Jan 28, 2022

What is a Check Valve?

The kinds of check valves available and why water systems need to use them

what is a check valve

A check valve is a one-way or nonreturn valve that opens with fluid movement and pressure, and closes to prevent backflow of the pressure to upstream equipment including pumps and compressors. 

What is the Purpose of a Check Valve?

Check valves allow fluid to flow in only one direction. They have two ports: one as an inlet for the media and one as the output for the media. 

When Should Check Valves be Used?

Check valves are useful in situations where there is a concern over damage to a pump from backpressure from the distribution system, or to ensure backflow from a water source does not contaminate treated or potable water sources.

They are particularly useful in applications that backflow would cause an issue. If the backflow is contaminated, the media upstream is contaminated as well. As such, these valves are very common in drinking water distribution systems and treatment plants.

Another instance in which check valves are used is for centrifugal pumps, which are not self-priming, so the valves are essential for keeping water in the pipes. 

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Where is the Check Valve Located?

Check valves are often placed on the outlet side of a pump, to protect the pump from backflow. Depending on the application, parameters for how far the valve should be placed from other equipment may be required. As such, it is recommended to consult the valve manufacturer, an engineer or a consultant to ensure proper location for optimal use of the valve.

What Are the Different Types of Check Valves? 

There are different types of check valves for varying operations and applications.

Globe Style Check Valve

Globe valves have cage-guided, top-guided, split-body, and top-and-bottom-guided configurations of body type and plug guiding. These valves are usually used in plant piping and are used for regulating flow or pressures and complete shutoff of flow when needed. 

Wafer Style Check Valve

Wafer style check valves are different from swing check valves in their body design. They use a wafer-thin disc that allows flow to only go in one direction, much like all check valves. However, because the disc is thinner, it makes these valves ideal for tight spaces where swing check valves and other styles may be too large.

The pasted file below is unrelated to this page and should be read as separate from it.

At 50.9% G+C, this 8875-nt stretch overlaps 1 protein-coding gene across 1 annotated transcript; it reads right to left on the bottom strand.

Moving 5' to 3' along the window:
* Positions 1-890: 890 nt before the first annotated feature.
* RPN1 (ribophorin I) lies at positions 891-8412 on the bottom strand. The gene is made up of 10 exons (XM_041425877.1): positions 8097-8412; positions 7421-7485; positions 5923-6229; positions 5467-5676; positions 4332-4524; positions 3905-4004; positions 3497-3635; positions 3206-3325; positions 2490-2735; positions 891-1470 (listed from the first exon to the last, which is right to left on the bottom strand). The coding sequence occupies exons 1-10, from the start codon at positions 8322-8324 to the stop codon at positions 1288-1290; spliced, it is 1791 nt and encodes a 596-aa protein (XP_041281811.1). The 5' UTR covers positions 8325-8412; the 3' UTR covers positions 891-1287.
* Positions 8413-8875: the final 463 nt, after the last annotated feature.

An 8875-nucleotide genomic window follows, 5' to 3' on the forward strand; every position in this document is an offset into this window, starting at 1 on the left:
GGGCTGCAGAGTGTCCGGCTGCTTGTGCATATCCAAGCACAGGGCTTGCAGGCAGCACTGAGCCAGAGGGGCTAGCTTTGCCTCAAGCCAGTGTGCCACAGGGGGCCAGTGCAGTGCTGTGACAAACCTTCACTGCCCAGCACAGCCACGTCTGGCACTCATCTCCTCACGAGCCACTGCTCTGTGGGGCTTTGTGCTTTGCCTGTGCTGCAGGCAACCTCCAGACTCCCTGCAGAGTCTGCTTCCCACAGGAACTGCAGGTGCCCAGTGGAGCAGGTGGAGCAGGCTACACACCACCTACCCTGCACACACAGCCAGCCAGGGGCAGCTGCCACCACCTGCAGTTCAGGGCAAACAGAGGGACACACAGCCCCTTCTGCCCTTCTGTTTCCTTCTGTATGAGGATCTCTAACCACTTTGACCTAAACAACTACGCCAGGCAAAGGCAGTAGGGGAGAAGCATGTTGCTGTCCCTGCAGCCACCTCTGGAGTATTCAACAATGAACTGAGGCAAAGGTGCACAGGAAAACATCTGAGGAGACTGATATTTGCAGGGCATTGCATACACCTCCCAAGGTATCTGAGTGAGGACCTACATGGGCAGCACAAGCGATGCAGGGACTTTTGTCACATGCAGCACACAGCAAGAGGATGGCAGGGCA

Swing Check Valve

Similar to a wafer style, swing check valves use a disc inside the valve to allow or stop the flow of the piping system. Once the fluid flows through, the pressure forces the disc to open and stay open, and as the pressure decreases, the valve disc closes, which stops the flow of the fluid from reversing. These valves are typically used in sizes of 2 inches or larger and can be installed in both horizontal and vertical positions. These are not suitable for pulsating flow.

Non Slam Axial Check Valve

A non slam axial check valve is a valve that closes abruptly because of gravity, causing pressure surge and resulting in shock waves, which can stress the piping system. The non slam check valve prevents backflow of the medium, prevents the pump and drive motor from reversing, and releases the medium of the container.

Lift Check Valves

Lift check valves use a piston or a ball in place of the disc that swing check valves use. These valves are more effective at leak prevention than swing check valves.

Butterfly Valves

In the pharmaceutical, chemical, and food industries, a butterfly valve is used to interrupt product flow within the process. Types of butterfly valves include flanged, lug, wafer, and triple offset.

Submersible Pump Check Valves

It is best practice to include a check valve with submersible pumping applications, notably with pump stations. Some manufacturers create valves specifically for this application while others may recommend spring-loaded, stem or cage poppet style valves. To make the best choice of valve for this particular application, it is best to consult a valve manufacturer, engineer or engineering consultant.

Ball Valves 

Ball check valves use a metal ball with a hole drilled through the center, which are between two seats to control flow. These valves are typically for hydrocarbon process applications and especially useful for low flow situations.

Double Door Check Valves

Double door check valves include two discs through which liquid or gasses can flow. Like all other check valves, these doors also prevent flow in the opposite direction through use of springs or other proprietary technologies, depending on the manufacturer. These particular valves are popular in refineries and other process industries.

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Is a Check Valve a Backflow Preventer?

A backflow preventer is a type of check valve, but the main difference between backflow preventers and check valves is their application. 

A backflow preventer is used in high hazard situations and aims to fully protect the potable water. Backflow preventers are commonly installed where a city’s water supply connects to a private building's domestic water piping. They are also commonly used in applications where potable water connects to non-potable water.

On the other hand, a check valve is used in low hazard situations and prevents backward water flow. A backflow preventer has more fail safe components, whereas a check valve does not.

About the author

Cristina Tuser is associate editor of WWD. Tuser can be reached at ctuser@sgcmail.com

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